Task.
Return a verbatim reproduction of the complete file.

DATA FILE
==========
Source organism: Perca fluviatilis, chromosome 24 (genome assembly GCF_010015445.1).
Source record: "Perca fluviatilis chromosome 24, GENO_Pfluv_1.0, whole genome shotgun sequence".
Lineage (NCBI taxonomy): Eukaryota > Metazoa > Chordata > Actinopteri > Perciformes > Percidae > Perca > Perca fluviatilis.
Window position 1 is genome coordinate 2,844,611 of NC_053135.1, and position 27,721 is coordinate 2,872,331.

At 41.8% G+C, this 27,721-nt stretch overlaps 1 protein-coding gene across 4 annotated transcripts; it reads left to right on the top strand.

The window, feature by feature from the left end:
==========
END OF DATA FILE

Source organism: Perca fluviatilis, chromosome 24 (genome assembly GCF_010015445.1).
Source record: "Perca fluviatilis chromosome 24, GENO_Pfluv_1.0, whole genome shotgun sequence".
Lineage (NCBI taxonomy): Eukaryota > Metazoa > Chordata > Actinopteri > Perciformes > Percidae > Perca > Perca fluviatilis.
Window position 1 is genome coordinate 2,844,611 of NC_053135.1, and position 27,721 is coordinate 2,872,331.

At 41.8% G+C, this 27,721-nt stretch overlaps 1 protein-coding gene across 4 annotated transcripts; it reads left to right on the top strand.

The window, feature by feature from the left end: